Ever want to take a long look at the inside of someone’s mouth while they’re speaking? Me neither, but thanks to a series of videos posted to YouTube by the Max Planck Society in Germany, we can.
The European Patent Office nominated physicist and MRI pioneer Jens Frahm at the Max Planck Institute for Biophysical Chemistry as one of the three finalists for its European Inventor award, in the field of research. In the mid-1980’s, over a decade after the MRI was developed, Frahm invented FLASH MRI, a faster way to view what’s going on inside our bodies. In 2010, he and his team developed FLASH2, speeding the imaging up to real-time.
To celebrate their recognition, the institute released a handful of real-time MRI films of people speaking and singing. You can see the lips, tongue, soft palate, and larynx moving together to form words, all in German. It’s weird!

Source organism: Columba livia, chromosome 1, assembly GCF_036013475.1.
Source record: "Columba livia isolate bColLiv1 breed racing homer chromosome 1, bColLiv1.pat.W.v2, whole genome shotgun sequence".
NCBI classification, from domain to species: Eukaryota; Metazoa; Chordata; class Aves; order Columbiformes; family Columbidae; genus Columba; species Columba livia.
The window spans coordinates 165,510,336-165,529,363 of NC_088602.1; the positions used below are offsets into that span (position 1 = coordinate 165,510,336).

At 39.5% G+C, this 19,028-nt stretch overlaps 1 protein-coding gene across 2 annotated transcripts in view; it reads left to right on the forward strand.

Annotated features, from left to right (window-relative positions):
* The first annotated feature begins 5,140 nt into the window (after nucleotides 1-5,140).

They also posted
a video of a thorax
, which is somehow less unsettling than the ones of the inside of a person’s head. Like the
“Pink Trombone” mouth simulator
, the mouth videos are deeply, inexplicably disquieting. Watching the inner workings of something most people do so naturally every day is just too close for comfort. If I start thinking too much about how my tongue feels while I talk, I’ll probably develop some serious speech anxiety.
Gross as they are, these videos serve a higher purpose in the medical field, beyond weirding me out on YouTube. Real-time MRI technology makes it possible to directly observe things like joints, speech, swallowing and heartbeats. Observing and diagnosing from the outside helps doctors treat ailments like heartburn or chest pain without more invasive techniques.